Tranexamic Acid


Have you had any experience with the use of tranexamic acid in dialysis patients? My mother has G.I. bleeding issues which have not responded to
treatment (Argon Plasma Coagulation). She was switched to sodium citrate from heparin and that has had a beneficial effect but her hematocrit/hemoglobin levels continue to go slowly down and I am looking for pharmacological options. My understanding is that tranexamic acid
acculmulates in dialysis patients so I am assuming this means that there is an increased risk of thromboembolism. Is that correct? Also, is there a
way to know to what extent it has accumulated (i.e.-does it reflect in any blood lab results). Thank you.

There have been a small number of reports in the literature of the use of Tranexamic Acid (TXA) as an adjunctive therapy in the treatment of major upper gastrointestinal bleeding in dialysis patients. One of these, from Slovenia, reported 20 consecutive patients where TXA was used with apparently beneficial results. However, Hedges et al, from Dallas, corresponded on this issue in Nature Clinical Practice Nephrology in 2007 and disagreed. They contended that the available evidence showed TXA to be no more effective than the more commonly used approaches from the treatment of upper gastrointestinal bleeding.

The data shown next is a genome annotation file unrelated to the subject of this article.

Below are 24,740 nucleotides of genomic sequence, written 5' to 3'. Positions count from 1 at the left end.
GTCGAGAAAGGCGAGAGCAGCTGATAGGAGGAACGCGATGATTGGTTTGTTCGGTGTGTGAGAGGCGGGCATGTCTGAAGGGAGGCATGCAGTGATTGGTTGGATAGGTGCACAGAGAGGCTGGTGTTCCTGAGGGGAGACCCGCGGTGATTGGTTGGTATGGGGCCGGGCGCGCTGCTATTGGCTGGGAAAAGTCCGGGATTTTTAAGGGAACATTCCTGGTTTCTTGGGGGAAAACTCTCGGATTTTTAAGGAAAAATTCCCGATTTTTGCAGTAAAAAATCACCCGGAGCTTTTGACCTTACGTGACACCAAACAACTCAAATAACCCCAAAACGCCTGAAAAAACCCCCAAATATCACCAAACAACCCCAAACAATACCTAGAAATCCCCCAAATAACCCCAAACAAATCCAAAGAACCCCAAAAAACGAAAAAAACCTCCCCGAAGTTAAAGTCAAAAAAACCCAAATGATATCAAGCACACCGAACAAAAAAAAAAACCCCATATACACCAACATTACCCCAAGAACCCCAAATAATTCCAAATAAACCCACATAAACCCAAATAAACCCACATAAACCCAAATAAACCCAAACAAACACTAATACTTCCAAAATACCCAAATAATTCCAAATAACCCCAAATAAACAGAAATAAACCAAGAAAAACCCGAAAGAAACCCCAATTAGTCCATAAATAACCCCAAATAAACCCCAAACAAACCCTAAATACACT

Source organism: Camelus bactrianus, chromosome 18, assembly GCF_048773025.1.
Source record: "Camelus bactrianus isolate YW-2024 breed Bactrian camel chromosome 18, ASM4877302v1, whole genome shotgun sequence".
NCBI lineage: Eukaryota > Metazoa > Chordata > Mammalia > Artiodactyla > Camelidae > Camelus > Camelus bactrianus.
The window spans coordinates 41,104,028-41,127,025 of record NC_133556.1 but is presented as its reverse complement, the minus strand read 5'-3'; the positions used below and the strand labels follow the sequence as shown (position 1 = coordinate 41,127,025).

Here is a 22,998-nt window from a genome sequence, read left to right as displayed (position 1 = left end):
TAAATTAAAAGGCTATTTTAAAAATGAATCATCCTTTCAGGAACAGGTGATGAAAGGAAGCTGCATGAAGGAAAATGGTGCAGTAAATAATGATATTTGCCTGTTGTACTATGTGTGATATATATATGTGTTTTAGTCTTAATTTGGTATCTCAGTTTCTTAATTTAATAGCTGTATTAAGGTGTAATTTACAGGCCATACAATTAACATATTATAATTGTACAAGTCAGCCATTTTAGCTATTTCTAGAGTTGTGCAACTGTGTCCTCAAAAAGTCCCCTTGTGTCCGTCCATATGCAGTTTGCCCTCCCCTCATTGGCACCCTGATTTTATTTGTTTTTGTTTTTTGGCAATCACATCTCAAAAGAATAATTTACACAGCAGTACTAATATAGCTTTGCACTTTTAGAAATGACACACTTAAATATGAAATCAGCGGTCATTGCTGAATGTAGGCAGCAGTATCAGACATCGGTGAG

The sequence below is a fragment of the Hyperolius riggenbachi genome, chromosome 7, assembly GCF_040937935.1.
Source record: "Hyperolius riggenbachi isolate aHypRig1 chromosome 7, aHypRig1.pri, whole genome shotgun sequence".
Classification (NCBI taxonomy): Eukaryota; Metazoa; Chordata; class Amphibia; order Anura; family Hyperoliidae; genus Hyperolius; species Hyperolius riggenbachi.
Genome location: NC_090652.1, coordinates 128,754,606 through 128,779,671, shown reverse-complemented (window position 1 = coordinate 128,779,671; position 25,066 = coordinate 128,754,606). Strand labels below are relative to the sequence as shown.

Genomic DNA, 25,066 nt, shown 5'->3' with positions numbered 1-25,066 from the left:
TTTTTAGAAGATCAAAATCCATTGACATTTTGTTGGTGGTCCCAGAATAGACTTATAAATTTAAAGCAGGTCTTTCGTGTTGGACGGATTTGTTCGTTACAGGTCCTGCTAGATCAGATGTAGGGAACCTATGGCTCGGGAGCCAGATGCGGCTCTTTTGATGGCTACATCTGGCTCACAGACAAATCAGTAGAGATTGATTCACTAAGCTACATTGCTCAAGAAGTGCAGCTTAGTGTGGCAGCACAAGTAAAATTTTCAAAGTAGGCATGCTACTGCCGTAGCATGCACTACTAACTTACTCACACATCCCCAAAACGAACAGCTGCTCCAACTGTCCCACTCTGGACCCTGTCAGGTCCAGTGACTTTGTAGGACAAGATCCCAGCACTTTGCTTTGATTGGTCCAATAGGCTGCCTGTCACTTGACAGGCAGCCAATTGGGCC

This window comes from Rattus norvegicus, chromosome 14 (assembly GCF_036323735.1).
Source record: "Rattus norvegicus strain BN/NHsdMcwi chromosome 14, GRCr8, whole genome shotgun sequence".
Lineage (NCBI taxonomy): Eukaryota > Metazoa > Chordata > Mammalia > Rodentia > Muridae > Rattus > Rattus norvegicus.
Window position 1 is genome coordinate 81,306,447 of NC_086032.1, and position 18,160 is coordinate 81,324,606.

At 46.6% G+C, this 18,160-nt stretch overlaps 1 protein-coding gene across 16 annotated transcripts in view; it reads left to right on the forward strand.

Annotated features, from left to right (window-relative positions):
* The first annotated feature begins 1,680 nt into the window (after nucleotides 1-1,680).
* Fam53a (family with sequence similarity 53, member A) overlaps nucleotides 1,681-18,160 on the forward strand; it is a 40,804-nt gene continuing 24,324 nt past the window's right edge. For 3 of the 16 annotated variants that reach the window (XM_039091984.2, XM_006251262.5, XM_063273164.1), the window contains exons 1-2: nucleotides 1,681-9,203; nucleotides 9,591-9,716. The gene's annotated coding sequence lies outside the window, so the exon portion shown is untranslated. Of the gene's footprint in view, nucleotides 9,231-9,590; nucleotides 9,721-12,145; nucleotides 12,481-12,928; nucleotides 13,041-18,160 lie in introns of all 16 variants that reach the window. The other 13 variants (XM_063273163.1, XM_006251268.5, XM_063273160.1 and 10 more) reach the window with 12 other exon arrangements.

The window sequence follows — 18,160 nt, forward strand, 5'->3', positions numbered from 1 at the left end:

I have no personal experience with the use of TXA, and nor do any of my colleagues here. All I can say is that it has been used but that reputable services elsewhere have expressed reservations about its effectiveness. I am aware that upper gastrointestinal bleeding, particularly from angiodysplastic lesions or from conditions like ‘watermelon stomach’, can be particularly difficult to treat and are most distressing for the patient. However, with no personal experience and a paucity of literature to support its widespread adoption, it is not a direction I would be taking without a whole lot more knowledge than I currently possess on the subject.

Unfortunately, there is little more that I can say to help you and I know that on this occasion I have not been particularly helpful – but this is an issue on which I really have insufficient experience to make sensible comment. Your team +/- a gastroenterologist with knowledge and experience on TXA use are likely better placed to advise you wisely. I will leave this for you to further discuss with them.

John Agar